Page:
Not quite a year before my pregnancy, I remember a friend calling to tell me she was pregnant. Immediately I suggested abortion. I know, that’s not the most supportive thing to say, but she was deeply addicted to crystal methamphetamine. She’d had two abortions already and I shudder to think what might’ve happened if she’d carried those children to term. She needed help to get her life together and she wasn’t finding it. And this time, she said, something was different, and no, she would keep the child.
One of the things that was different was that the father of her children – her long-time partner – had decided that he would take his role as father more seriously. And also, she was finding strength in herself, as she spent time away from her family of origin, that she hadn’t felt before. She used that surprise pregnancy as an opportunity to change her life and she stopped taking drugs that day. She grew up and took on her own life, for the sake of her child. She learned to parent herself along with that baby. Only she knew that it was time to say yes to that baby – her first of three healthy people whom she’s helped enter the world.
My son was a tremendous bit of luck, and I knew I’d rise to the occasion, though it was a tough pregnancy – both physically and emotionally. I never considered abortion; for me, it would never have been the right choice. I’ve had the pleasure of knowing and helping a few other kids on my way through life too. Perhaps I’ll parent again someday, though not through my own body. Only I know when the right moment will be – and that’s part circumstance, part intuition, and part politics.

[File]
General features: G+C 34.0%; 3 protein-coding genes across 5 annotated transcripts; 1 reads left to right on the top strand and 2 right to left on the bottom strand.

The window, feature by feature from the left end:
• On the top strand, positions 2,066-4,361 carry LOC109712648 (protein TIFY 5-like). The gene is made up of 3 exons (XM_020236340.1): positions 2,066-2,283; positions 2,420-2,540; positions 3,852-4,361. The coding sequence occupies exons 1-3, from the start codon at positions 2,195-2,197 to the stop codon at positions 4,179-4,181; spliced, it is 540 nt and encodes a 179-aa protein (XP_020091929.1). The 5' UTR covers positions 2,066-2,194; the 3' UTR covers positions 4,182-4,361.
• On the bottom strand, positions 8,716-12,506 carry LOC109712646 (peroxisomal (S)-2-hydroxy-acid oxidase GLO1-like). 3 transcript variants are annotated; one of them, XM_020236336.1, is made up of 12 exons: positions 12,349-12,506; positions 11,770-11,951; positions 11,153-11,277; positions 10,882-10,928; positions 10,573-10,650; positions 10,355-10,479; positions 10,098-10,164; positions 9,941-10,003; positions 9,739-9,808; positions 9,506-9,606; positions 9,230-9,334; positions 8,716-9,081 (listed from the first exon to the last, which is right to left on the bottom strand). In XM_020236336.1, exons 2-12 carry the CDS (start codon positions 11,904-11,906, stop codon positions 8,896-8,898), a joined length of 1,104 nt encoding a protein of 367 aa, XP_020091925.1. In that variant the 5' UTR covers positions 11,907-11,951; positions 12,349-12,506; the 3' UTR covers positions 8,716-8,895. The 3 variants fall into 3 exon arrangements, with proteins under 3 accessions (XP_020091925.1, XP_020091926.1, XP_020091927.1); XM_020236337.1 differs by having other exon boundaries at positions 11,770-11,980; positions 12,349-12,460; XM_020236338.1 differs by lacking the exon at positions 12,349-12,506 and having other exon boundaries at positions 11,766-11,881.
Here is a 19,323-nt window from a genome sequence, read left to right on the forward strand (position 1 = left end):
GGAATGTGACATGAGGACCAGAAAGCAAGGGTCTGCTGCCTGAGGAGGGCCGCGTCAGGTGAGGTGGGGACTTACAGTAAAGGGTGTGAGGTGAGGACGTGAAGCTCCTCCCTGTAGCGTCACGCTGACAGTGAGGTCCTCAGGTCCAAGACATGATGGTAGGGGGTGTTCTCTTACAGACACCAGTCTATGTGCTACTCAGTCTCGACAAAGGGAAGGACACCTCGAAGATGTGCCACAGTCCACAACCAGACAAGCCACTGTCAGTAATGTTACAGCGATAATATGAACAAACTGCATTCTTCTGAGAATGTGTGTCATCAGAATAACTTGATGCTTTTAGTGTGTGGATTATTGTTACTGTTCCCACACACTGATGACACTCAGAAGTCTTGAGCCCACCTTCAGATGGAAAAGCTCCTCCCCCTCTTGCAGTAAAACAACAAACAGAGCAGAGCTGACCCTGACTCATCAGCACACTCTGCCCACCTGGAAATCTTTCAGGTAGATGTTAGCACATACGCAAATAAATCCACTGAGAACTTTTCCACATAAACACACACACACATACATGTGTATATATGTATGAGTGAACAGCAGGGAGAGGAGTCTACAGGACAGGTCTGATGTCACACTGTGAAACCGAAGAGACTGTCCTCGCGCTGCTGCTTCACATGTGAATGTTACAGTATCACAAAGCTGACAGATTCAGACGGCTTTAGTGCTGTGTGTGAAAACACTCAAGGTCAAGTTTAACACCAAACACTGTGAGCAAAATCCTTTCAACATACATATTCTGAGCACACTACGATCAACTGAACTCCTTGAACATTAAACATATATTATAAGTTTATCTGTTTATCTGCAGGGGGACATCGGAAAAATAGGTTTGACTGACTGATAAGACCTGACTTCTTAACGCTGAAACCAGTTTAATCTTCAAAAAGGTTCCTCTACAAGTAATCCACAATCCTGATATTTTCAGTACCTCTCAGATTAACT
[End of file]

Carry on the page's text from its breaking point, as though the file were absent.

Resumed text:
What I do know is that we have healthier communities when we look on every child as a happy surprise – one that causes all of us to grow up a bit more, step forward with support when needed and offer love, not shame. And that includes enacting and maintaining public policies that let women decide when they will become parents. Always. Regardless of the circumstances of the child’s conception or birth. We need to enact and maintain policies that encourage family and community responsibility for every child’s well being, regardless of a person’s life practices or beliefs.
After all, for people who have sex, pregnancy is sometimes a surprise. And what an amazing opportunity that surprise can be. Public policies are never a surprise, though we could stand to be more conscious about what we create and allow. Just like in parenting, every moment is a chance for correction, celebration, steadiness and reparation. Now is the time to commit to the sovereignty of women’s bodies in every political choice we make.
Kimberly Dark is a writer, performer and sociology professor. While she is still telling stories of his childhood, her favorite son is now a graduate student at University of Chicago, having fascinating adventures of his own. Learn more at www.kimberlydark.com.
MamaBlogger365 is a blogging project coordinated on behalf of the Museum of Motherhood, now open in New York City! Exhibits, events, a Meet the Expert series, playgroups, arts programs and more – visit MOMmuseum.org for hours and info.